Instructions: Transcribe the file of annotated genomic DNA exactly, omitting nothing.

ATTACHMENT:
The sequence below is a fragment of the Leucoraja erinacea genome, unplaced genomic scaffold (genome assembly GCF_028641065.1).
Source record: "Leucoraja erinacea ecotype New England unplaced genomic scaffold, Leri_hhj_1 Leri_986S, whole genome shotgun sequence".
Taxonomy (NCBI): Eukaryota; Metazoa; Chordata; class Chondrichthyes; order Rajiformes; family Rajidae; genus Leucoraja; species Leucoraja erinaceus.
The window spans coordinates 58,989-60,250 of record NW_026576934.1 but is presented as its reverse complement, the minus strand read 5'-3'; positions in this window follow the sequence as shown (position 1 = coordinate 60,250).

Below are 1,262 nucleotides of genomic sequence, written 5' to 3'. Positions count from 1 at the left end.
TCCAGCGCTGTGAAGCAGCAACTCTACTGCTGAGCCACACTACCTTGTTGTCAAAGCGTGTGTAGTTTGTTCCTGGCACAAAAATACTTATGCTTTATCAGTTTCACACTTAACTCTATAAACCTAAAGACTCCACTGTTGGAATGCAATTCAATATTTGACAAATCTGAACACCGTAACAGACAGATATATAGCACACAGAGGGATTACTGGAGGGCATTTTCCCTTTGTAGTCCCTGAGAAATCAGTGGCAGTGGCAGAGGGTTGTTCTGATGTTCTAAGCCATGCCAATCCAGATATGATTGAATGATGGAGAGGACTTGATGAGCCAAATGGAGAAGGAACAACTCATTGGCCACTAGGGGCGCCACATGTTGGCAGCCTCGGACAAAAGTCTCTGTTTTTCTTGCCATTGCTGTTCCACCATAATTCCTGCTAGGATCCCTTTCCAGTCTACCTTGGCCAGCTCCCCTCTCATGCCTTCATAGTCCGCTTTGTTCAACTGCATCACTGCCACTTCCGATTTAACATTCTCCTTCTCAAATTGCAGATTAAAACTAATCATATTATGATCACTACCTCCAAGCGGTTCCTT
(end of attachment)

The sequence below is a fragment of the Leucoraja erinacea genome, unplaced genomic scaffold (genome assembly GCF_028641065.1).
Source record: "Leucoraja erinacea ecotype New England unplaced genomic scaffold, Leri_hhj_1 Leri_986S, whole genome shotgun sequence".
Taxonomy (NCBI): Eukaryota; Metazoa; Chordata; class Chondrichthyes; order Rajiformes; family Rajidae; genus Leucoraja; species Leucoraja erinaceus.
The window spans coordinates 58,989-60,250 of record NW_026576934.1 but is presented as its reverse complement, the minus strand read 5'-3'; positions in this window follow the sequence as shown (position 1 = coordinate 60,250).

Below are 1,262 nucleotides of genomic sequence, written 5' to 3'. Positions count from 1 at the left end.
TCCAGCGCTGTGAAGCAGCAACTCTACTGCTGAGCCACACTACCTTGTTGTCAAAGCGTGTGTAGTTTGTTCCTGGCACAAAAATACTTATGCTTTATCAGTTTCACACTTAACTCTATAAACCTAAAGACTCCACTGTTGGAATGCAATTCAATATTTGACAAATCTGAACACCGTAACAGACAGATATATAGCACACAGAGGGATTACTGGAGGGCATTTTCCCTTTGTAGTCCCTGAGAAATCAGTGGCAGTGGCAGAGGGTTGTTCTGATGTTCTAAGCCATGCCAATCCAGATATGATTGAATGATGGAGAGGACTTGATGAGCCAAATGGAGAAGGAACAACTCATTGGCCACTAGGGGCGCCACATGTTGGCAGCCTCGGACAAAAGTCTCTGTTTTTCTTGCCATTGCTGTTCCACCATAATTCCTGCTAGGATCCCTTTCCAGTCTACCTTGGCCAGCTCCCCTCTCATGCCTTCATAGTCCGCTTTGTTCAACTGCATCACTGCCACTTCCGATTTAACATTCTCCTTCTCAAATTGCAGATTAAAACTAATCATATTATGATCACTACCTCCAAGCGGTTCCTT